Article  CAS  Google Scholar 

  12. Hoffmann, R., Wilker, C. N., Lippard, S. J., Templeton, J. L. & Bower, D. C. Theoretical prescription for reductive coupling of CO or CNR ligands. J. Am. Chem. Soc. 105, 146–147 (1983).

    Article  CAS  Google Scholar 

  13. Lam, C. T., Corfield, P. W. R. & Lippard, S. J. Reductive coupling of adjacent ligands in a seven-coordinate molybdenum(II) isocyanide complex. J. Am. Chem. Soc. 99, 617–618 (1977).

    Article  CAS  Google Scholar 

  14. Giandomenico, C. M., Lam, C. T. & Lippard, S. J. Reductive coupling of coordinated alkyl isocyanides in seven-coordinate molybdenum(II) and tungsten(II) complexes. Removal of the coupled ligand as an oxamide. J. Am. Chem. Soc. 104, 1263–1271 (1982).

    Article  CAS  Google Scholar 

  15. Kazlauskas, R. J. & Wrighton, M. S. Photogeneration of intermediates involved in catalytic cycles. β-Hydride elimination from the 16-electron alkyl species generated by irradiation of tricarbonyl(η5-cyclopentadienyl)(n-pentyl)tungsten(II). J. Am. Chem. Soc. 102, 1727–1730 (1980).

    Article  CAS  Google Scholar 

  16. Kazlauskas, R. J. & Wrighton, M. S. Photochemistry of metal carbonyl alkyls. Study of thermal β-hydrogen transfer in photogenerated, 16-valence-electron alkyldicarbonylcyclopentadienylmolybdenum and -tungsten complexes. J. Am. Chem. Soc. 104, 6005–6015 (1982).

    Article  CAS  Google Scholar 

  17. Vilches-Herrera, M., Domke, L. & Börner, A. Isomerization–hydroformylation tandem reactions. ACS Catal. 4, 1706–1724 (2014).

    Article  CAS  Google Scholar 

  18. Franke, R., Selent, D. & Börner, A. Applied hydroformylation. Chem. Rev. 112, 5675–5732 (2012).

    Article  CAS  Google Scholar 

  19. Whiteker, G. T., Cobley, C. J. in Organometallics as Catalysts in the Fine Chemical Industry (eds Beller, M. & Blaser, H. U.) 35–46 (Springer, 2012).

  20. Vasseur, A., Bruffaerts, J. & Marek, I. Remote functionalization through alkene isomerization. Nat. Chem. 8, 209–219 (2016).

    Article  CAS  Google Scholar 

  21. Sommer, H., Juliá-Hernández, F., Martin, R. & Marek, I. Walking metals for remote functionalization. ACS Cent. Sci. 4, 153–165 (2018).

    Article  CAS  Google Scholar 

  22. Kochi, T., Hamasaki, T., Aoyama, Y., Kawasaki, J. & Kakiuchi, F. Chain-walking strategy for organic synthesis: catalytic cycloisomerization of 1,n-dienes. J. Am. Chem. Soc. 134, 16544–16547 (2012).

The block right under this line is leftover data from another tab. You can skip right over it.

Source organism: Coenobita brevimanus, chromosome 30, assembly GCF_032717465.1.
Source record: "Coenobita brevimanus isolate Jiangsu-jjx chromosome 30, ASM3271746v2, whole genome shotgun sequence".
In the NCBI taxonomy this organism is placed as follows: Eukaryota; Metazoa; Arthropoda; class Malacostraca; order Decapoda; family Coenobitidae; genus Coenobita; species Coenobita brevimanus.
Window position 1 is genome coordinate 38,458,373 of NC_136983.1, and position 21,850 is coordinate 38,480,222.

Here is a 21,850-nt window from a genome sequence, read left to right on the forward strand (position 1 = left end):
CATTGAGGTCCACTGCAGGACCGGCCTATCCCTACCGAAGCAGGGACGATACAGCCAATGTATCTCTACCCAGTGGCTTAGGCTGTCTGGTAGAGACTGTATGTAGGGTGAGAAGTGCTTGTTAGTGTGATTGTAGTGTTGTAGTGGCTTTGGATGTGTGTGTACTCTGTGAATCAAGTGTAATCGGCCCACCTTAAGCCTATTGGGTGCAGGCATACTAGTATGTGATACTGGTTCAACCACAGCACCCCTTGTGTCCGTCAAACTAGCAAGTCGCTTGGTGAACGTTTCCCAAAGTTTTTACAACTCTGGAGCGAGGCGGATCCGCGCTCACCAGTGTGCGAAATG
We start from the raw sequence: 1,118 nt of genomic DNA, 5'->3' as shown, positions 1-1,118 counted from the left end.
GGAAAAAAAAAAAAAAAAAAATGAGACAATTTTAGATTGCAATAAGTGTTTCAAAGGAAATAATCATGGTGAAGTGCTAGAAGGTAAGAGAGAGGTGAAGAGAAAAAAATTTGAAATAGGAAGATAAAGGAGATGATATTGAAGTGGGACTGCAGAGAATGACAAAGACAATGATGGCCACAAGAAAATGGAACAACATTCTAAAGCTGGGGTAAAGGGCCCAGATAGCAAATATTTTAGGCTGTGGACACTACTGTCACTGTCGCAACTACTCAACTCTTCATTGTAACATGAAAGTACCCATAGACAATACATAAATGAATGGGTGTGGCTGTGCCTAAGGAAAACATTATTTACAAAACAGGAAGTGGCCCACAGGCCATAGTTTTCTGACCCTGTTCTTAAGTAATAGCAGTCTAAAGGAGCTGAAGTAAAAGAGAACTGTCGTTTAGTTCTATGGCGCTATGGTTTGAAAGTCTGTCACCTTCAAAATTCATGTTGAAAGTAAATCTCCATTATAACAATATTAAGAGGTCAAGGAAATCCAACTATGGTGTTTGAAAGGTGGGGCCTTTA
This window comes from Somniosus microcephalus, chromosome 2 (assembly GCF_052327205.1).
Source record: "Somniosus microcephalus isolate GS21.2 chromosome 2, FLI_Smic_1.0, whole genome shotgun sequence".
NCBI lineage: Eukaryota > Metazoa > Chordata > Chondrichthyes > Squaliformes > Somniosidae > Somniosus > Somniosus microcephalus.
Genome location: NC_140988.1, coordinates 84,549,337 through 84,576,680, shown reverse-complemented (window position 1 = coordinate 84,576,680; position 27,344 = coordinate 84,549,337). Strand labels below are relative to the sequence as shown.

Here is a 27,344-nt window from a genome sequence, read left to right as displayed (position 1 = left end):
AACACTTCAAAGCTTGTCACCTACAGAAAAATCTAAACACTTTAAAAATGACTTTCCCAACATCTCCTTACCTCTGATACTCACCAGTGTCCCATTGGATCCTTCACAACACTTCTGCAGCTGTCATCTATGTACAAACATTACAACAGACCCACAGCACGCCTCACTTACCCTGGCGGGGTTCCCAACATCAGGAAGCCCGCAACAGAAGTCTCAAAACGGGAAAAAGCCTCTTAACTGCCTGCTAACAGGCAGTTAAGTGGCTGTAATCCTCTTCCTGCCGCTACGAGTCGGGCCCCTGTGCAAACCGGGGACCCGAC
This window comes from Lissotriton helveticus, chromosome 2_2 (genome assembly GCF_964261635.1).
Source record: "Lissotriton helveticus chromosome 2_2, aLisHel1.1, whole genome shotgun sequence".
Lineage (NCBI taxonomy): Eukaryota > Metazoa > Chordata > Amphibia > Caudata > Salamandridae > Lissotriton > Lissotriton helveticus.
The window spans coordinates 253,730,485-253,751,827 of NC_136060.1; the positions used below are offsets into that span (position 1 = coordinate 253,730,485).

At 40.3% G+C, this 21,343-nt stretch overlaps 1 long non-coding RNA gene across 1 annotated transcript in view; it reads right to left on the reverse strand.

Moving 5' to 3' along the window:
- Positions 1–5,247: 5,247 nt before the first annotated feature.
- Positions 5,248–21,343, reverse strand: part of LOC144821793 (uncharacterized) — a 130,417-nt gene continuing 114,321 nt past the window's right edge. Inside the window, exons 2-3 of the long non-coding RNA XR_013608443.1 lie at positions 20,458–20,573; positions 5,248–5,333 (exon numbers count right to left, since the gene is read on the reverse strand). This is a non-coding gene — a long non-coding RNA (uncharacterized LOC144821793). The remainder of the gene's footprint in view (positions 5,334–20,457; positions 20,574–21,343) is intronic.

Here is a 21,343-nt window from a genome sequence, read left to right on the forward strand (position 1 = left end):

Article  CAS  Google Scholar 

  23. Sommer, H., Weissbrod, T. & Marek, I. A tandem iridium-catalyzed “chain-walking”/Cope rearrangement sequence. ACS Catal. 9, 2400–2406 (2019).

    Article  CAS  Google Scholar 

  24. Jun, C.-H., Lee, H. & Lim, S.-G. The C-C bond activation and skeletal rearrangement of cycloalkanone imine by Rh(I) catalysts. J. Am. Chem. Soc. 123, 751–752 (2001).

    Article  CAS  Google Scholar 

  25. O’Duill, M. L. et al. Tridentate directing groups stabilize 6-membered palladacycles in catalytic alkene hydrofunctionalization. J. Am. Chem. Soc. 139, 15576–15579 (2017).

    Article  Google Scholar 

  26. McCusker, J. E., Logan, J. & McElwee-White, L. Oxidative carbonylation of primary amines to ureas using tungsten carbonyl catalysts. Organometallics 17, 4037–4041 (1998).

    Article  CAS  Google Scholar 

  27. Breit, B. in Directed Metallation (ed. Chatani, N.) 145–168 (Springer, 2007).

  28. Chen, X., Rao, W., Yang, T. & Koh, M. J. Alkyl halides as both hydride and alkyl sources in catalytic regioselective reductive olefin hydroalkylation. Nat. Commun. 11, 5857 (2020).

    Article  CAS  Google Scholar 

  29. Lv, H. et al. Nickel-catalyzed intermolecular oxidative Heck arylation driven by transfer hydrogenation. Nat. Commun. 10, 5025 (2019).

    Article  Google Scholar 

  30. Inoue, S., Shiota, H., Fukumoto, Y. & Chatani, N. Ruthenium-catalyzed carbonylation at ortho C–H bonds in aromatic amides leading to phthalimides: C–H bond activation utilizing a bidentate system. J. Am. Chem. Soc. 131, 6898–6899 (2009).

    Article  CAS  Google Scholar 

  31. Wrighton, M. Photochemistry of metal carbonyls. Chem. Rev. 74, 401–430 (1974).

    Article  CAS  Google Scholar 

  32. Ditri, T. B., Moore, C. E., Rheingold, A. L. & Figueroa, J. S. Oxidative decarbonylation of m-terphenyl isocyanide complexes of molybdenum and tungsten: precursors to low-coordinate isocyanide complexes. Inorg. Chem. 50, 10448–10459 (2011).

    Article  CAS  Google Scholar 

  33. Corey, E. J., Cheng, X. M. The Logic of Chemical Synthesis (Wiley, 1989).

  34. Darensbourg, D. J. et al. A kinetic investigation of carbon dioxide insertion processes involving anionic tungsten-alkyl and -aryl derivatives: effects of carbon dioxide pressure, counterions, and ancillary ligands. Comparisons with migratory carbon monoxide insertion processes. J. Am. Chem. Soc. 107, 7463–7473 (1985).